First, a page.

Enterprise Florida, is facing a major reorganization. That’s after the legislature denied a request from Gov. Rick Scott to give the agency $250 million for economic incentives.
At the start of the last legislative session Scott told the legislature without more money for Enterprise Florida, the state could start losing jobs from companies that would otherwise consider a move to Florida. Scott spoke about the issue during a meeting with Enterprise Florida board members.
“Here’s where we’re going to end up, basically where Enterprise Florida is—basically out of money. So for the next five and a half months left in this fiscal year we can’t do a deal. What that does to you is you deal with these 6,000 or so site selectors in the country and they say ‘why talk to Florida? Why waste the time?’ And you know how it is in business. Once you lose your momentum, it’s hard work to get it back again. We had momentum,” Scott says.
And toward the end of the legislative session it appeared the governor would get the funding he’d requested. The governor and senate president spoke with members of the press during the height of the budgeting process. Here’s Senate President Andy Gardiner.
“As of right now. The Senate position for the $250 million is, as I’ve said, the governor has made a very strong case. And we’re kind of building the budget right now," Gardiner says.
But by the end of the session the legislature had zeroed out nearly all of the new economic development dollars heading to Enterprise Florida. Lawmakers did fund the agency’s operating budget. And now Gov. Scott is looking for a way forward. In a letter the governor sent at the end of March to Enterprise Florida’s board, Scott says he’s left with no choice but to “refocus the efforts and mission of Enterprise Florida.” Scott talked with reporters about the plan after a recent cabinet meeting.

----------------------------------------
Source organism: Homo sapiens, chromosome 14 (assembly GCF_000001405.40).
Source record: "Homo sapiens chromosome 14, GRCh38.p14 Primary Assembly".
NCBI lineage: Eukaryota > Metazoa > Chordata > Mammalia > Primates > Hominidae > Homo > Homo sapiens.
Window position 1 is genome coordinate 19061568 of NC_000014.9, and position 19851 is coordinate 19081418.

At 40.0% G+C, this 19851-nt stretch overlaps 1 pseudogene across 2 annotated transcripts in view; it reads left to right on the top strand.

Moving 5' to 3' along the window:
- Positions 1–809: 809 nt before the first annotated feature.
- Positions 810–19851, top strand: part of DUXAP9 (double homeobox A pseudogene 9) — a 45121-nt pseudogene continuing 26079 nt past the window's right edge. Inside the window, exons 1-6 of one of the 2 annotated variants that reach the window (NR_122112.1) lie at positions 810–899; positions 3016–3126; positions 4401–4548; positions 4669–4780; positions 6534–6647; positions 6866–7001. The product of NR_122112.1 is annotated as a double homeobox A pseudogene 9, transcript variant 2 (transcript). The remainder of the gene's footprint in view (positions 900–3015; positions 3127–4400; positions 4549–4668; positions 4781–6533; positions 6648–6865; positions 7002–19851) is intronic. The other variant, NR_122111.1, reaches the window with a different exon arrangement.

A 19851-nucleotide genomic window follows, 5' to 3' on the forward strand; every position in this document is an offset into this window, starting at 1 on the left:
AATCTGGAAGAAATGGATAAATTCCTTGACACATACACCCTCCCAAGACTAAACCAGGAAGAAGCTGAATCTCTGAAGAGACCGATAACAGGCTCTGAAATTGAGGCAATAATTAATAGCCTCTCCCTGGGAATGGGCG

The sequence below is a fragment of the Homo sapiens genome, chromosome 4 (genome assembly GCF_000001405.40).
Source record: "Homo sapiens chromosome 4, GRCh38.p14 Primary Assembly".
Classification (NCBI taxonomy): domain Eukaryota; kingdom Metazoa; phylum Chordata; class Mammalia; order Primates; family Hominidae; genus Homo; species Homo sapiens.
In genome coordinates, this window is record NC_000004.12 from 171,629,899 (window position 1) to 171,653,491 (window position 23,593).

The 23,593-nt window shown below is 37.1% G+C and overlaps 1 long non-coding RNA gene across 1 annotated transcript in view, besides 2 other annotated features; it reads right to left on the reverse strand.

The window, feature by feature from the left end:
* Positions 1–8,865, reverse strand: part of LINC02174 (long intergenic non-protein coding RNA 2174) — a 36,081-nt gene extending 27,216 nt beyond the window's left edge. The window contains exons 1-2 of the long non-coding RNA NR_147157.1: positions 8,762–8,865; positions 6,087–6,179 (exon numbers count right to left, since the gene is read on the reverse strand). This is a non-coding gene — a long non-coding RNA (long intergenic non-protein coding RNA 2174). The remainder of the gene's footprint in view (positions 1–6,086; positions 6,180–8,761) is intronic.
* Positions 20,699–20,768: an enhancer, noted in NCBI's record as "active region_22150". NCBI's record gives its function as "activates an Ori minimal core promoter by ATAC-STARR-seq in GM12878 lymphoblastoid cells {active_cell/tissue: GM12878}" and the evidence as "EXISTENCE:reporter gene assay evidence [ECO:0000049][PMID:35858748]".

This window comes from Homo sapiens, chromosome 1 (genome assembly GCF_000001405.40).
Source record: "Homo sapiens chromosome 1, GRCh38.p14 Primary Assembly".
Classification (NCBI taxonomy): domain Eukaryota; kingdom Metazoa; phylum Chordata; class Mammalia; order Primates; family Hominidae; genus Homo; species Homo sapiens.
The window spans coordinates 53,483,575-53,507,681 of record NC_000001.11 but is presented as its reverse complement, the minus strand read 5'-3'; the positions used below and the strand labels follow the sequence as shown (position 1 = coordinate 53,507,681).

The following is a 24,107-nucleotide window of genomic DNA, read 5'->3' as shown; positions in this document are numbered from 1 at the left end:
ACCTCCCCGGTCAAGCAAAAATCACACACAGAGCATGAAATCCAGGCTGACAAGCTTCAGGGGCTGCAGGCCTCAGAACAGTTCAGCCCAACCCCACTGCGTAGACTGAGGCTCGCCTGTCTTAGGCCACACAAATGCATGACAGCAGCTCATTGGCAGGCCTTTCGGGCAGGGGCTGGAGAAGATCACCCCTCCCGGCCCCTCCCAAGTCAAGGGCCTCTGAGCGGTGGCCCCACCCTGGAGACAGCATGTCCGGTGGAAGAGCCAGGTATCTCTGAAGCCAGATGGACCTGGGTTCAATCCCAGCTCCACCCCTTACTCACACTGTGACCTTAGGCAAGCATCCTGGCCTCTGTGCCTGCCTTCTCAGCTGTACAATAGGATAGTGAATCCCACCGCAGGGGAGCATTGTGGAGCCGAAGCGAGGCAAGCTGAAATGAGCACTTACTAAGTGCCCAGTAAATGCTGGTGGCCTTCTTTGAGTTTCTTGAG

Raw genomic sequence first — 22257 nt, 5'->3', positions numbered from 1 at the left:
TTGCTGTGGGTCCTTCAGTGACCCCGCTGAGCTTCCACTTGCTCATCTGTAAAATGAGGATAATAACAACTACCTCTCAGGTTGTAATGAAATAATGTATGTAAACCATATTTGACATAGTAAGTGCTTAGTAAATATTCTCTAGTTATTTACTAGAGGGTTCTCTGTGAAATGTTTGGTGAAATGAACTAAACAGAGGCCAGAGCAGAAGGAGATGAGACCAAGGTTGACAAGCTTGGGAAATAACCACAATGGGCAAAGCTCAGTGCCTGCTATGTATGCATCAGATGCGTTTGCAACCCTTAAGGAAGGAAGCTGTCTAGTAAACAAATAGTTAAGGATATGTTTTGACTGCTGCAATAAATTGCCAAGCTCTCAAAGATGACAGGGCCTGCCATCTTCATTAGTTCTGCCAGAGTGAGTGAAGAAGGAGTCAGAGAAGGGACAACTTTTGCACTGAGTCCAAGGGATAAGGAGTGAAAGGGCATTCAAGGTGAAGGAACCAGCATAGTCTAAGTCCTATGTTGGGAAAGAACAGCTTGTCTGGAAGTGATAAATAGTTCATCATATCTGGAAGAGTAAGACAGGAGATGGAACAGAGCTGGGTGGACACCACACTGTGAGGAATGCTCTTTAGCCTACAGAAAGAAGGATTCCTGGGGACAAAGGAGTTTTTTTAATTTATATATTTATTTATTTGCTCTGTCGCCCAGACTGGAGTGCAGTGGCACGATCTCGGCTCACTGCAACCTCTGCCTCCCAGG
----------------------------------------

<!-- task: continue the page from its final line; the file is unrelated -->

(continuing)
“You know, we have to be going through and saying what are we going to be doing now? So Bill Johnson is going to be helping with that review, David Wilkins is going to be helping with that review. It’s really go back. And I think we ought to be doing it with a lot of things. It’s go back and say, okay, how do we spend the dollars, let’s make sure dollars are spent well and we’re going to get a return and that’s what we’re thinking about doing,” Scott says.
In his letter Scott says he’s asked former Department of Children and Families Secretary David Wilkins to help identify $6 million in savings from the state funding Enterprise Florida did receive. Scott points out the agency spends $9 million in payroll and some have questioned whether that will mean pink slips for agency workers. Scott echoed his pervious answer, saying David Wilkins and Bill Johnson will take a hard look at the agency’s spending. Johnson served as Enterprise Florida president and CEO before he abruptly stepped down around the time the governor sent his letter. But Scott maintains Johnson will be part of the transition. Scott praises Johnson for his work, but says it’s time for Enterprise Florida to change.
“The legislature didn’t fund the quick action closing fund. It’s a lot of what Enterprise Florida does—go out and try to attract different companies. We have won over 500 competitive projects, all across the state but, look we’ve got to transition Enterprise Florida. They’re not being funded the same way,” Scott says.
Scott says he’d like to look for ways to transition Enterprise Florida from a largely state funded entity, to one with a greater dependence on private funding. He’s asked Wilkins to identify Enterprise Florida functions that could be privatized. Wilkins is expected to present his findings at the agency’s board meeting in May.